it's not a blog about culture and travel without a post about youtube now is it? some would say that's depressing, some would go on and on about how social media and self-created user content is shaping our world, and some (myself included) would skip all that and just put it plainly. youtube trends do not always carry over across continents.
this might not be too surprising to everyone, but i guess i always sort of imagined that whatever was on the worldwide web really was "worldwide." not to get all philosophical, but then again, how philosophical can a speech about youtube sensation videos be?
i'm constantly finding myself mentioning pieces of pop culture that are so intrinsic to our generation that i always automatically assume everyone can understand the reference, only to receive blank stares or questions. and believe it or not, it's not just because my jokes are lame - it's because NZ has their own set of pop culture reference points. some of them do cross over, but the format that i've found the least amount of overlap with is chain youtube videos.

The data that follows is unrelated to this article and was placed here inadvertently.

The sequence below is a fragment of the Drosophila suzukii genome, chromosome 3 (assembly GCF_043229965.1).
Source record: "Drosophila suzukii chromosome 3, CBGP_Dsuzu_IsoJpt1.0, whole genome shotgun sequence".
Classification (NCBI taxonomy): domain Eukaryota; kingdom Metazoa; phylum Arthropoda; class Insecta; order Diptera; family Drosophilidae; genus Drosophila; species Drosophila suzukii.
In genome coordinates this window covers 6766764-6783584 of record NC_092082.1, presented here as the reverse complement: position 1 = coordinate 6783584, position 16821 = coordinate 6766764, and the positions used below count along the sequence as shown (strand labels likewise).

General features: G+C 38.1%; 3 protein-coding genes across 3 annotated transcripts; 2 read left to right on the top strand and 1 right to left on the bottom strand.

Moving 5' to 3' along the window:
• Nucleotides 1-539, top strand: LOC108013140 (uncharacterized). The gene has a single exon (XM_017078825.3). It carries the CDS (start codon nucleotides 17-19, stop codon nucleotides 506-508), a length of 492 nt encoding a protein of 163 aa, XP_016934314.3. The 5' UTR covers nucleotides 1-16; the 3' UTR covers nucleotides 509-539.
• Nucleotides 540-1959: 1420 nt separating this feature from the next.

granted when i was at my youtubing prime (college), i'd say my friends and i had a "unique" taste in videos (i.e. mortal peep fight, nintendo 64, and king purple nurple - don't ask if you don't know), but even the semi-mainstream youtube videos don't seem to be as well known here as they are in the US.
that being said, there is a youtube video that's been making the rounds at the moment:
everyone i know seems to find it hilarious, and it's literally been popping up everywhere. i mean this is beyond everyone having a facebook status of a different version of "shit ____ say." there's plenty of paraphernalia, including t shirts sold in non-touristy shops, and it always seems to sneak it's way into a conversation when you least expect it. last time i was in a meeting at work, one of my clients made a "nek minute" joke. even a high market grocery store here in auckland has started toting "nek minute" steak cuts.
it's only too bad i don't understand it?